Chapter 1: The Accident
Caution: This Mind Control Sex Story contains strong sexual content, including Ma/Fa, Fa/Fa, Consensual, Romantic, .
Desc: Mind Control Sex Story: Chapter 1: The Accident - A chemist is aware that accidents in the lab can happen; but they take precautions to prevent them. In this case the accident was deadly to some, harmful to George with unusual side effects. Please enjoy the mystery of the lab and the changes in George's life style.
Waking with a splitting headache is not good at anytime but not knowing where you are with disjointed images is...
Then much later; laying there knowing that to open my eyes was going to cause major pain, I perceived I was in a hospital room which was strange enough but to be able to make out details of the room with my eyes closed? Impossible, or so I thought!
Never having had a headache this bad before, nor being able to recall the reason for having this one, I lay there quietly praying it would let up. This was really weird; maybe I am just dreaming I thought as I watched the door open and a nurse came in and approached my bed. Trying to open my eyes the brightness of the room caused me excruciating pain and I moved my hand toward my face to cover my eyes only to find that the left arm was restrained.
Mentally cursing, "Damm! The light is bright!" I managed to cover my eyes with my right arm. The nurse moved quickly to close the window shades without being asked then asked me. "Is that better?"
I nodded and tried to speak but only a croak came out. The nurse smiled and said "You have been asleep for several days and a doctor will be in directly to see how you're doing." I nodded my head and winced at the pain; I remember thinking to myself; "This must be the mother of all headaches!" The nurse remarked "I am sure the doctor will give you something for your headache when he gets here!" This is strange; it's like she is reading my mind and providing answers for my unasked questions. Maybe she has handled many cases like this and is just anticipating my questions.
It all started to come rushing back; I had arrived at the Lab Tuesday morning and Dr. Tom Mason announced that he thought we had a breakthrough in developing a new medicine in the fight against Slzheimer's disease. That set us to working 24 hours a day to prepare for further testing. Two days later, on Thursday morning, I had just walked into the isolation lab when a small bright explosion took place in the rear of the lab. It took me a second to react and I tried to leave the lab but the door had locked in accordance with our emergency protocols.
I remember seeing Dr. Tom Mason and another lab technician grabbing at their heads and falling down as a pinkish gray cloud drifting my way so, moving to the left of the door; I punched the emergency button for exhaust fans just before the cloud reached me. I remember screaming due to the pain in my head. Then everything went dark until a few minutes ago when the nurse came into my room and opened the blinds.
The doctor came in and introduced himself as Dr. Grotten; he had a foreign accent to go with his name. He said that he was scared to give me anything but a very mild painkiller due to the fact they did not know what I had inhaled and what effect if any it would have on me. I was informed that I had been in a coma for 22 days and an EEG test had shown extreme mental activity during this time, which was very unusual. I started to ask him what he meant when all of a sudden the answers to my questions appeared in my mind.
The bottom line was it appeared like I had been awake and concentrating on a difficult problem but showed no signs of physical activity, no involuntary twitching or anything else just brain activity.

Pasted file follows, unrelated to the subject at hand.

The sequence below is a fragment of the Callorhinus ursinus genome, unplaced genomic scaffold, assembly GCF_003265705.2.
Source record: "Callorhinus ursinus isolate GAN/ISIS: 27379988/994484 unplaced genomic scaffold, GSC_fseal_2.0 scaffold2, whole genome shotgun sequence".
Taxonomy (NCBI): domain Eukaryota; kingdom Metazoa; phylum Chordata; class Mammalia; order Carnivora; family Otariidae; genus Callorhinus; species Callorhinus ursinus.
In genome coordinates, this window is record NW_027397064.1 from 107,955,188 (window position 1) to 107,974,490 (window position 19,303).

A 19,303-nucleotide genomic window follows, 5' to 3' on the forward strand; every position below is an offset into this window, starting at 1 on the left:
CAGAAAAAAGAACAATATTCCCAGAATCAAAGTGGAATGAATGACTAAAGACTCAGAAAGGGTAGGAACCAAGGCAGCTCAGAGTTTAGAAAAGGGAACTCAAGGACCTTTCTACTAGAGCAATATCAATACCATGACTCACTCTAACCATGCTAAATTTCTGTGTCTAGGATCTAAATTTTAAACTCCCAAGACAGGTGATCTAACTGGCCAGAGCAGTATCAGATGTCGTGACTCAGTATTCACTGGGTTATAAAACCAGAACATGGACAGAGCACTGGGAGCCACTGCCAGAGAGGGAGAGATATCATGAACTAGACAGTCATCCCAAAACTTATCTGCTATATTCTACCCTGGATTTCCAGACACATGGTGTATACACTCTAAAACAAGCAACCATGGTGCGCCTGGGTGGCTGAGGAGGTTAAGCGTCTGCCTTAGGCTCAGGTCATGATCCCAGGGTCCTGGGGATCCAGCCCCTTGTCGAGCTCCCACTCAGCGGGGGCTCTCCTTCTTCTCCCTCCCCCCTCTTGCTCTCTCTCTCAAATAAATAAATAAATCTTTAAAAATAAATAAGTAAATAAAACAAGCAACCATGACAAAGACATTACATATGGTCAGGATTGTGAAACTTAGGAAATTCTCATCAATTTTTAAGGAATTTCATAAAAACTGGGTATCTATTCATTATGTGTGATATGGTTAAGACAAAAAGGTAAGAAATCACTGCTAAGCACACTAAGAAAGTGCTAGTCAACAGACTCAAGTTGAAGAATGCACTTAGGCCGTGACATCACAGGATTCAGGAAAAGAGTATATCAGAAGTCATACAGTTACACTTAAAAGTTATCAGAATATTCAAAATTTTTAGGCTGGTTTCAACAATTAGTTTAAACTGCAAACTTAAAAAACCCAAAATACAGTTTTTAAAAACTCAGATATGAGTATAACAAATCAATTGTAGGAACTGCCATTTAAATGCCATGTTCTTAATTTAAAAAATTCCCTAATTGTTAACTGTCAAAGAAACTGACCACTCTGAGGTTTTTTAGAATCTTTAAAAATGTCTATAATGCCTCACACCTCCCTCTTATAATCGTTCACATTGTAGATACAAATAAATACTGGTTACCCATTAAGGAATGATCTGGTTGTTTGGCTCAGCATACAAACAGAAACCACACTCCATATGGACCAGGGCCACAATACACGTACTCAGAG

After I asked for something to eat and drink Dr. Grotten stated "You can have all the water you want but it has to be monitored. I will arrange for a liquid diet for at least the rest of today and maybe tomorrow." I mentally said "No, not tomorrow, I want poached eggs for breakfast!" and he made the desired notations say that if I had no trouble between now and then it was fine for me to have poached eggs in the morning. The nurse just nodded her head in agreement.
After they left the room, I contemplated what had happened. I had read many stories about Mind Control and about problems that the individual had in dealing with it. I was convinced they were just stories and figments of somebody's overactive imagination. Realizing like the characters in the stories, to tell somebody about my capabilities would end with me in the psyche ward or worse in some government project. With these unsettling thoughts I drifted off to an uneasy sleep.
A short time later I saw / dreamt the nurse entering and leave me a glass and pitcher of what I assumed was water but I didn't wake up and she did not bother me. At 5:36 PM (Somehow I can tell time to the minute now) I woke up and greeted another nurse bringing me my dinner. She informed me that they would be back in about an hour to remove my catheter.
Dinner consisted of broth, Jell-O and apple juice. Talk about bland; they even left the salt out of the broth. Drinking every bit of my dinner and a glass of water also, I was just trying to turn the TV on when a doctor and two nurses came in. First they checked that I had eaten everything then they removed the IV and the catheter.
If you thought they would be satisfied with that little bit of torture! Wrong! They then took two vials of blood; my blood pressure and I had to blow into a machine of some sort to measure my lung capacity. Next they wanted me to stand and try to walk to the wall and back.
Reaching the wall I was shaking a bit; I asked them to change the sheets. The nurse said it would be done tomorrow morning. I mentally said, "Please do it now! They are dirty!" The intern turned to one nurse and asked her to do it and then stepped forward and asked if I would like to sit down for a minute. Personally at that point it sounded like a really good idea and I just barely made it to the chair before collapsing.